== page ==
PSAT for 5-28-13: Fight for democracy
Was it to guarantee that the Walton family’s income grows larger every year? Was it to assure a bright future for test publishing companies? Or to make the world safer for Rupert Murdoch to steal and use our children’s school information so that they can market more stuff no one needs?
Did they die for our democracy only to have it replaced by consumerism?
First, I read the excellent, extremely well-researched and quite depressing Curtis Black article in NewsTips, “AUSL turnarounds called ineffective, expensive.” Here’s just some of what Curtis laid out.
- AUSL schools are too expensive. AUSL schools receive over $1 million per year above their per-pupil allotment. This year CPS will pay $11 million for improvements to schools about to be taken over by AUSL. CPS gives AUSL schools an extra assistant principal and a full-time social worker, rare in CPS schools. Curtis wrote, “A couple years ago, annual spending on turnarounds was $20 million. It’s growing steadily.” Thought we had a budget crisis?
- AUSL schools have poor academic track records. State test results for all but one AUSL school are well below district averages. North Lawndale’s brilliant activist Valerie Leonard pointed out to Curtis that AUSL will control all of the feeder schools to Collins HS after this year’s closings, yet AUSL schools underperform neighborhood schools by 51.7% average ISAT reading for AUSL to 65.6% for neighborhood schools. That’s a turndown, not a turnaround.
- AUSL schools push out students they don’t want. Curtis shared stories from several people about students being told by AUSL to “find another school.” The percentage of students with disabilities has also dropped at AUSL schools, including a one-third drop at Morton, AUSL’s top scoring school. That’s called turning away, right?
- AUSL teachers have a “huge” turnover rate, and the percentage of African-American teachers drops significantly in many AUSL schools. Keep in mind that AUSL touts itself as a top-flight teacher training institution.
Okay, I try to share the truth about these schools day in and day out. This is just one more example of the facts that prove that the corporate reform agenda is not about educating children but about power mongers grabbing more power. Don’t forget that Mayor Emanuel’s appointed school board president, David Vitale, was the Chairman of AUSL, a fact conveniently left out of his Board biography.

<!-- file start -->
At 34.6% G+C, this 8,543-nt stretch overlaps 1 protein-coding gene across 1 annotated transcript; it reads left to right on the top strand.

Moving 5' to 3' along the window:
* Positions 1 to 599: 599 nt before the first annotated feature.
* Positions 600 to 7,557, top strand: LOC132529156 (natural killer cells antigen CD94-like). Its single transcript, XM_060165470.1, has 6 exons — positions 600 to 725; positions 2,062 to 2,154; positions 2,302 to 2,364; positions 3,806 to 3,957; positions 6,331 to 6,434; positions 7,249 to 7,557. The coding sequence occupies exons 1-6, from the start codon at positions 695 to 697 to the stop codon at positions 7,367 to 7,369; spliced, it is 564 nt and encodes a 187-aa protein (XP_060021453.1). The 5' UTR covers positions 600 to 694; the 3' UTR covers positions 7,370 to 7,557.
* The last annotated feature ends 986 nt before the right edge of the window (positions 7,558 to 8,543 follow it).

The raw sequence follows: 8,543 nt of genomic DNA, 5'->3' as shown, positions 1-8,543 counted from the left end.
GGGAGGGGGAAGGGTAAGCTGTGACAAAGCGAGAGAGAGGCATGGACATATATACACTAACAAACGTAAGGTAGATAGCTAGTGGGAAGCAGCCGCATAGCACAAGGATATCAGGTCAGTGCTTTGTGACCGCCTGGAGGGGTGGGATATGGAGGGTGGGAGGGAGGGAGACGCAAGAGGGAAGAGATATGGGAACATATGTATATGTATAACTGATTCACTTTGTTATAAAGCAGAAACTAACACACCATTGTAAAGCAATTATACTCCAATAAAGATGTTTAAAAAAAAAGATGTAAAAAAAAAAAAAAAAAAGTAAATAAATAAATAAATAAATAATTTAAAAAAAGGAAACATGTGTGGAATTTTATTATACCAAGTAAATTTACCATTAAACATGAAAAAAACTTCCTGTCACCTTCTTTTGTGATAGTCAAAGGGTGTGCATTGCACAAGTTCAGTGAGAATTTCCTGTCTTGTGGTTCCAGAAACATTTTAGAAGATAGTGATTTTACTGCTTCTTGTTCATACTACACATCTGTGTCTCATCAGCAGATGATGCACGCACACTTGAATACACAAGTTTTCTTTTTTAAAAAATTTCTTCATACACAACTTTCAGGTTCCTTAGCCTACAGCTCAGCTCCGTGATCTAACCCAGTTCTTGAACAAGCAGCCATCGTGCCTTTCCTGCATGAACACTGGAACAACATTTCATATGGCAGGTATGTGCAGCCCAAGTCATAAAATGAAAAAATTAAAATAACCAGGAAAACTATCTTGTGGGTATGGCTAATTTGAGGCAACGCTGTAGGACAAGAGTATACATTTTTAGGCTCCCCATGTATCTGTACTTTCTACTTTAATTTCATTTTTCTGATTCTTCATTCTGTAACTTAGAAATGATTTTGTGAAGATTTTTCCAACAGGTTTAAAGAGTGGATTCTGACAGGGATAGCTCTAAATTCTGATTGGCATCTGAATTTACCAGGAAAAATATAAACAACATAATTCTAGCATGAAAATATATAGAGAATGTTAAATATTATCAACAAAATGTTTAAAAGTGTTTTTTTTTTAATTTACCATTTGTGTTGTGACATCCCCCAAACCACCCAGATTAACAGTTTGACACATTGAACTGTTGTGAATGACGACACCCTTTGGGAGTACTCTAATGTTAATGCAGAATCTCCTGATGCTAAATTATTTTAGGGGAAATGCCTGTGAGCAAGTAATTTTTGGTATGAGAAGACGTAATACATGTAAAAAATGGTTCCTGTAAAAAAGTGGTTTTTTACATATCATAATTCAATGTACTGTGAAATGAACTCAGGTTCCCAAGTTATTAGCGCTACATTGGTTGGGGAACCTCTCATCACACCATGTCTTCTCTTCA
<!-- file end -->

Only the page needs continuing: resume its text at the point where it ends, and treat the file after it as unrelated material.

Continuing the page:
Because they died for democracy, not for this $#!+. And our public education system was built to foster democracy, not “choice and competition.”
On the positive side, Curtis’s article highlights Strategic Learning Initiatives, a local program that does work and actually builds on democratic participation. I have written about SLI a few times.
That reference resonated with the other piece I read this weekend – the wonderful report by my heroes at the National Education Policy Center, “Democracy Left Behind: How Recent Reforms Undermine Local School Governance and Democratic Action.”
I read the executive summary when it came out last fall, and that’s well worth looking at if you can’t read the full report.
But the full report shows the importance of embedding democracy into education, and how democracy is destroyed when people become “passive bystanders” in education through privatization, top-down control, and narrowing of the curriculum using punishments linked to test-based accountability.
The report warns that we must not fail to provide all of our children with an education in democratic participation that will equip them to be active and involved citizens. This is the gift we must pass down and not throw away.
That’s why the fight against the corporate reform agenda is so important – it’s about saving democracy.